Elderberries are blooming in the Tennessee Valley region, and will continue, depending upon elevation, until the end of July or thereabouts. Growing often in waste places, fence rows and disturbed areas, frequently on poor soil, the eastern North American species of elderberry, Sambucus canadensis, has been consumed by humans since prehistoric times. Both the flowers and the fruits are edible, but the leaves and other plant parts should not be consumed. In Europe, flowers from the related species Sambucus niger, is used to make elderflower syrup, a flavoring for beverages. When I came upon a healthy stand of elderberries while driving in the mountains last week, I decided to try my hand at making elderflower syrup from the local flowers.
In case you decide to follow in my footsteps, I offer two cautionary notes. 1) Be absolutely certain of your identification. The image above should give you an idea of what the plant looks like. It is a shrub about four feet tall or more when in bloom. 2) Do not collect flowers from plants growing along well-traveled roads. The plant in the image is within 100 yards of Interstate 75, and will be heavily contaminated with dust and pollutants from the highway. Find your plants on a country back road, or better yet, while hiking in the National Forest. It is permissible to collect elderberry flowers and fruits in the national forest. Don't try it in a state or national park, however. You can see from the image that the flower umbel is born on a long stalk. I cut off the flower stalk just about the pair of leaves with my pocketknife. In less than five minutes, I had a paper shopping bag full of blooms.
Upon arriving home, I washed the blooms by holding the stem and swishing the flowers in a sink full of cold water. This must be done carefully, as insects are fond of elderberry nectar. After rinsing, pat the flowers dry with a kitchen towel. To prepare the syrup, proceed as follows:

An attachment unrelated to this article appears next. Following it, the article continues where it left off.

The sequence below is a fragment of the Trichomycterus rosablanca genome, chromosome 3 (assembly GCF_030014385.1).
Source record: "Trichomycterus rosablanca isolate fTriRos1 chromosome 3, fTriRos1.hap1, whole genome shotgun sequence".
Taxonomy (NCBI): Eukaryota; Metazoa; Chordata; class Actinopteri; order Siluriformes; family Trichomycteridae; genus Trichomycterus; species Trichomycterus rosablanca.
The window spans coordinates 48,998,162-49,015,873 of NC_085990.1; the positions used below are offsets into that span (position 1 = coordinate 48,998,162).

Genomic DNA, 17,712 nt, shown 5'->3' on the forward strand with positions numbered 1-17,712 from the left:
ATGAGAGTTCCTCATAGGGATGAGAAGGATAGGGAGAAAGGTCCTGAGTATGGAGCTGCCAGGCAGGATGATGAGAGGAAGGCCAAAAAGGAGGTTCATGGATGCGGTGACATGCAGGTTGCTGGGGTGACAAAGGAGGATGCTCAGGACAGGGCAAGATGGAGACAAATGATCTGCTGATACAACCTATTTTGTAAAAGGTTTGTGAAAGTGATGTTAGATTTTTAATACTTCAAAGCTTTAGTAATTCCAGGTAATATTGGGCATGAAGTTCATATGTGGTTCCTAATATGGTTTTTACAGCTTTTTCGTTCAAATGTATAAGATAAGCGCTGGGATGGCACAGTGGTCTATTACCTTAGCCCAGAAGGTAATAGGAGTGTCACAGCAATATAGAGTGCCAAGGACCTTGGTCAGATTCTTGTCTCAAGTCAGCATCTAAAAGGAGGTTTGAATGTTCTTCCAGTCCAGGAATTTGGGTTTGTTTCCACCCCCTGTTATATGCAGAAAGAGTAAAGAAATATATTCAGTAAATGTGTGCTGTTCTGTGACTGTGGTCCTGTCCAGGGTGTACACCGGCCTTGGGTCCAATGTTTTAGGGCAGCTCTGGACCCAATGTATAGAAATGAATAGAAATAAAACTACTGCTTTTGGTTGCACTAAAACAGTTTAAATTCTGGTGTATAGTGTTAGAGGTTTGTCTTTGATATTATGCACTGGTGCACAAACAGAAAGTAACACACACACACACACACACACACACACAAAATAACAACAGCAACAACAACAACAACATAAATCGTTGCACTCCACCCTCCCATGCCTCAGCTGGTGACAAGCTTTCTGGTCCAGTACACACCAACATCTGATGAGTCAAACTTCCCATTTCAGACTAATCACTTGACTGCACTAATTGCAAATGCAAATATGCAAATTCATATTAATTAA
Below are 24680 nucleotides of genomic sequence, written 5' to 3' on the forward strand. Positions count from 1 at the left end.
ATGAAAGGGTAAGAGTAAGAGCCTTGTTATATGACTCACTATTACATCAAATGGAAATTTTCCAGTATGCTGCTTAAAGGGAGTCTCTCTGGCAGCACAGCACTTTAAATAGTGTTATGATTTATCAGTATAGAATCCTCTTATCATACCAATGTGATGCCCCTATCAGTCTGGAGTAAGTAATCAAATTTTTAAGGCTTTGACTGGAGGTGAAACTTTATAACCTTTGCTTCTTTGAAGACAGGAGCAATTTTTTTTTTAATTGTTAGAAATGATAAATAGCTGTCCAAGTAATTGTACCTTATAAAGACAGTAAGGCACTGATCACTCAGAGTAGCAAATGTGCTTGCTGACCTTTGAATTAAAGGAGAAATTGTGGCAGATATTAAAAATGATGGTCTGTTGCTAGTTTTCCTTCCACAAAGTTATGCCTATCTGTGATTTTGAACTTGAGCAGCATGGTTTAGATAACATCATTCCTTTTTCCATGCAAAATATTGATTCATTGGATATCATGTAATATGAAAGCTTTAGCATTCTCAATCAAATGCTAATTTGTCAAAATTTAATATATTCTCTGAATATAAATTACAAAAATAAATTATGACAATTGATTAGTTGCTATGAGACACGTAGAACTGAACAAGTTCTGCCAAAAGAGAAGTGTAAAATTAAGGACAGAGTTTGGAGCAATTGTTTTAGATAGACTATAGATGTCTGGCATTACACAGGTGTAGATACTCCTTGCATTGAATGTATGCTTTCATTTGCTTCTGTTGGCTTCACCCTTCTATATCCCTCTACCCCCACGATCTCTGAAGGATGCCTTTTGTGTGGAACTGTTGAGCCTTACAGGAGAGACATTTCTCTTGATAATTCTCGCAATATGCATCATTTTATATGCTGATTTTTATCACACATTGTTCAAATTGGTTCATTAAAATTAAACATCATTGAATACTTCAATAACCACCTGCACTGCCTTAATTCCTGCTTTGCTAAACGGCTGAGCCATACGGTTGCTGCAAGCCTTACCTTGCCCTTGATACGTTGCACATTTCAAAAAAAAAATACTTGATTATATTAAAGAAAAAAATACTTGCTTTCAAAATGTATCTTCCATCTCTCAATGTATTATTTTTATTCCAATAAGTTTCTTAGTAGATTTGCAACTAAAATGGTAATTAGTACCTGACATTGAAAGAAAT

1. Grasp the flowers with your fingers and pull them free. If a bit of stem remains attached to each flower, no worries. You should, however, discard all the larger green stems.
2. Weigh the prepared flowers on a kitchen scale. This recipe is for 4 to 5 ounces of flowers. (If you don't have a scale, use about three cups, loosely packed, of the prepared flowers.)
3. In a large pot combine 6 cups of sugar with 4 cups of cold water. Place the pot over medium heat and bring to a simmer, stirring occasionally, until the sugar is completely dissolved. Allow to come to a full boil, the remove from the heat, cover and let stand 10 minutes to cool a bit.
4. Add the elderberry flowers and stir to submerge them. Cover, and leave at room temperature overnight.
5. The next day, remove the zest from 5 large lemons, using a bar zester or vegetable peeler. Avoid getting any of the white pith. Juice the lemons, strain the juice, and add it and the zest to the pot with the elderberry flowers. Replace the cover, place in the refrigerator, and let stand for three more days.
6. On the fourth day, strain the syrup into sterilized bottles and store in a cool, dark place.
(To sterilize bottles, wash in warm, soapy water, rinse until no trace of soap remains. Drain thoroughly. Add a tablespoon of pure grain alcohol to each bottle and shake well before adding the syrup. The alcohol also helps to preserve the syrup. If you don't want to use alcohol, place the washed bottles in a preheated 350 degree oven for 10 minutes. Remove and allow to cool before filling. CAUTION: if the bottles are too hot when filled with cold syrup, they will shatter!)
To use the syrup, place about two tablespoons (or to taste) in a glass and add club soda and ice. Stir. Enjoy.
Cultivated varieties of elderberries are widely available and make fine garden subjects. I think it is more fun to forage for wild elderberries, however. Later in the season, I will go looking for the ripened berries. If I get them before the birds do, I plan to make some elderberry wine. Stay tuned.